Biggest Sovereign Wealth Fund Proposes to Curb CEO Bonus Plans

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Norway’s $915 billion wealth fund proposed reining in long-term incentive packages for chief executive officers, saying a “substantial proportion” of pay should be provided in shares that are locked in for as long as 10 years.

Pay practices should also be simple and avoid putting undue strain on corporate governance and allotted shares shouldn’t have performance conditions and “complex criteria,” the world’s largest sovereign wealth fund said in a report released on Friday in Oslo.

Yngve Slyngstad, the fund’s chief executive officer, said the investor for now prefers a general discussion and that setting specific targets will still be up to company boards.

“The most important thing for us is that these structures are long term,” he said at a press conference in Oslo.

The state-controlled fund has become increasingly activist in its approach to corporate governance and also on Friday called for more transparency by companies on taxes and said that these should be paid where the economic value is generated.

The fund argued that boards should provide transparency on pay to avoid “unacceptable outcomes,” disclose a ceiling for total remuneration for the coming year and that CEO pay should be determined and settled in cash and locked-in shares each year. Pension income should also constitute a minor part of total remuneration and boards should commit to not offering any end-of-employment arrangements that effectively shorten or dilute lock-ins of shares, the fund said.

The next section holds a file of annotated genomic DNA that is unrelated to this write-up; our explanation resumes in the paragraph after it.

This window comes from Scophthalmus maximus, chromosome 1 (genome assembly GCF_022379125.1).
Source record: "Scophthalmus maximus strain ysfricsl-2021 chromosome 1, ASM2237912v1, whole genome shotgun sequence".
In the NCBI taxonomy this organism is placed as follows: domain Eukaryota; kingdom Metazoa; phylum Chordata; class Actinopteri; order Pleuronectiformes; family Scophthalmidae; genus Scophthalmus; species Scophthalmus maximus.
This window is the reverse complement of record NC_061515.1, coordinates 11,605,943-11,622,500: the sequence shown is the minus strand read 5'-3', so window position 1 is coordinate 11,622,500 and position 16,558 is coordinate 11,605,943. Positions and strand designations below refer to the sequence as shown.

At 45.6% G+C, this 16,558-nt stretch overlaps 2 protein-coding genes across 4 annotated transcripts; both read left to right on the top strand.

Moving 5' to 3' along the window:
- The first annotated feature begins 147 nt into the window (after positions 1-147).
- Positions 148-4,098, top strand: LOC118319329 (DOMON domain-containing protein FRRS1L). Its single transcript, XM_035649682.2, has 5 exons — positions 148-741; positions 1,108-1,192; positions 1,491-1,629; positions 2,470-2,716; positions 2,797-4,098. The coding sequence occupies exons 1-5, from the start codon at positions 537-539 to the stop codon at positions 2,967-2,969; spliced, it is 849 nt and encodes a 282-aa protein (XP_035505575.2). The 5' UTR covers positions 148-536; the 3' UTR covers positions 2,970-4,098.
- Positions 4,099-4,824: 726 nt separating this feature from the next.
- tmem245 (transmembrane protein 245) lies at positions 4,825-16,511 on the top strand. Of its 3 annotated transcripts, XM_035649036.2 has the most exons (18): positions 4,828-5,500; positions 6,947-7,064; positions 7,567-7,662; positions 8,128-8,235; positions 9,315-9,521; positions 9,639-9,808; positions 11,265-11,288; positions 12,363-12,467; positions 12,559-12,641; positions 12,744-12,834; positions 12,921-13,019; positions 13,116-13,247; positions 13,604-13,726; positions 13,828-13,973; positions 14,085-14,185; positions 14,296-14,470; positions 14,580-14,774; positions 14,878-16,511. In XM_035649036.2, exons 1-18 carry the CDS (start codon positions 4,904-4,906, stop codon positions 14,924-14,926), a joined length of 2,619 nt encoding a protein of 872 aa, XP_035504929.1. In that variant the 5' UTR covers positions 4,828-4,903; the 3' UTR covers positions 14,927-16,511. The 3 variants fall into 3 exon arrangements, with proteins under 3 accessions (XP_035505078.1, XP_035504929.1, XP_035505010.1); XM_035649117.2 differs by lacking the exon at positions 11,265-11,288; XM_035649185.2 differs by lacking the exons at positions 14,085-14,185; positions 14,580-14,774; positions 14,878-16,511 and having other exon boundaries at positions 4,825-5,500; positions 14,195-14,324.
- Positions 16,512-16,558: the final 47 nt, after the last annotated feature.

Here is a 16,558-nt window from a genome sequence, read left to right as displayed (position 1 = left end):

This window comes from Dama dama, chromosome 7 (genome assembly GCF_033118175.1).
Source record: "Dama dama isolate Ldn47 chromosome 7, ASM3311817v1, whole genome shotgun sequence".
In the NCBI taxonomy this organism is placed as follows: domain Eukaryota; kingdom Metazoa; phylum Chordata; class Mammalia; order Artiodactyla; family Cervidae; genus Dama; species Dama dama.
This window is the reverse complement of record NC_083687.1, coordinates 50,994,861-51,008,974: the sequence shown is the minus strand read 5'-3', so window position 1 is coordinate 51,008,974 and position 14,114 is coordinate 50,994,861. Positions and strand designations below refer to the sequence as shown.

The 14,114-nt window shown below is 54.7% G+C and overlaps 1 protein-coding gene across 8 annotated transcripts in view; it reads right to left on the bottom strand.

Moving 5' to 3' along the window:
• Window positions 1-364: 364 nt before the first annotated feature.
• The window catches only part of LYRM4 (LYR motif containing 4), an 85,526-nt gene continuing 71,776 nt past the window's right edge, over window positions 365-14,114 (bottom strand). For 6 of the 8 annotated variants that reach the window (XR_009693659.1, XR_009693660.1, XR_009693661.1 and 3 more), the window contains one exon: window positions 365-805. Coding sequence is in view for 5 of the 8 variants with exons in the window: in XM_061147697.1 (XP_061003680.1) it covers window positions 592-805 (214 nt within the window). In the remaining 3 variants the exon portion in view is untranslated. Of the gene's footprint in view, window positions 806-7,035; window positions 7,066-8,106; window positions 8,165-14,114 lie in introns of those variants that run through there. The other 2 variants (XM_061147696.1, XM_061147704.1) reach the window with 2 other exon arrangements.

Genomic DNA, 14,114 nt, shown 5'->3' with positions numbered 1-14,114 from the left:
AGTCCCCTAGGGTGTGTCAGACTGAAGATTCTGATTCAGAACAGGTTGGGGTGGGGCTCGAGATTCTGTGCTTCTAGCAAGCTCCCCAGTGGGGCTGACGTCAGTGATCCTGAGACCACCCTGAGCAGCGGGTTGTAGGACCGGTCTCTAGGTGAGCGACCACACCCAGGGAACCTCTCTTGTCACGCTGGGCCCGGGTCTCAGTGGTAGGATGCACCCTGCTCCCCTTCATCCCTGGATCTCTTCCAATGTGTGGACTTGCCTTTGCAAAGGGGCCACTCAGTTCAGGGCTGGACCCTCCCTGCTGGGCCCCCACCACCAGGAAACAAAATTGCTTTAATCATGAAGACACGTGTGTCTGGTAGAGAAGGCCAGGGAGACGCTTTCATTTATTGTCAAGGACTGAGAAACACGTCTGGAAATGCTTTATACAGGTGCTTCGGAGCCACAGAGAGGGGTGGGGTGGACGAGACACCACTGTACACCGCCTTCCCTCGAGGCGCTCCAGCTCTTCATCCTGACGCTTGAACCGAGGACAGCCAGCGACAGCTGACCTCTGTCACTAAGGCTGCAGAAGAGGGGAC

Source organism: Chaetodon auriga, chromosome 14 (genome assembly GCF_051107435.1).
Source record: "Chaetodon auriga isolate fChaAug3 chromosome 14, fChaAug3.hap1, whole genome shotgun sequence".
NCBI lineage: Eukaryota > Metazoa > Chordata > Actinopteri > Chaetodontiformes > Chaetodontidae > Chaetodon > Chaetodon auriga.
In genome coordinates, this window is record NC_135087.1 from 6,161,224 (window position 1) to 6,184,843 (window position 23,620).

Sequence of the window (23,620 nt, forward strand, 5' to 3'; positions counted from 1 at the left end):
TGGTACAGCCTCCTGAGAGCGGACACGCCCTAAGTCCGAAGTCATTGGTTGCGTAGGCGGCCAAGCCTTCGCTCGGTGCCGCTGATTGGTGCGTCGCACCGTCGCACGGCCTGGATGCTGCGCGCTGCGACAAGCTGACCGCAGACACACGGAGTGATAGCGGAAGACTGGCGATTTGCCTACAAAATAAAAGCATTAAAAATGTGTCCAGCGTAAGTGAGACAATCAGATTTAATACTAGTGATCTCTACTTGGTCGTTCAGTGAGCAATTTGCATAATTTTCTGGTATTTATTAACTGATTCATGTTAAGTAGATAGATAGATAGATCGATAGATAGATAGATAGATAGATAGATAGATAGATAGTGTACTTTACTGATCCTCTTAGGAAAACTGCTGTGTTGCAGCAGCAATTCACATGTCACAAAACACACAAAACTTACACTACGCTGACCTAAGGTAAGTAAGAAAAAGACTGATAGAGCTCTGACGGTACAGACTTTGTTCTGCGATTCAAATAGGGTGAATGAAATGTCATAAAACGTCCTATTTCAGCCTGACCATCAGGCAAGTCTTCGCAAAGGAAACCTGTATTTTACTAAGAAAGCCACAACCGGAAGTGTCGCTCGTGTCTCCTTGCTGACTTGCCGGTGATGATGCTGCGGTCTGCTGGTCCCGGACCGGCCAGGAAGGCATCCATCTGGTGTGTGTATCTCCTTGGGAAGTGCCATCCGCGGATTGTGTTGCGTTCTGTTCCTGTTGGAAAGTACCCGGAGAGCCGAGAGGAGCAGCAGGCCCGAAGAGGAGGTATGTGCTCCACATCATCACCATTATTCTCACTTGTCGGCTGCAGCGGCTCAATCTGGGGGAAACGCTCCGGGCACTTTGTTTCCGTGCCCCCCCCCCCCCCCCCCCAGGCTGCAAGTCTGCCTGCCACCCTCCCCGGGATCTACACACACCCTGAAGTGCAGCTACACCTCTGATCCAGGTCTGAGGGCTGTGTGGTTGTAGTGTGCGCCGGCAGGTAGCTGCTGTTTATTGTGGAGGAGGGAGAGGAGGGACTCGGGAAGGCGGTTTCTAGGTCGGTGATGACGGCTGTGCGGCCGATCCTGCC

Slyngstad said the proposal put forward will be used for a general discussion and that the fund is aware that big regional differences will remain.

It’s looking at starting a dialogue this year with companies and will look at using its voting power next year, he said.

“There are talks between us and other investors, but in the end this has become a societal issue,” Slyngstad said.

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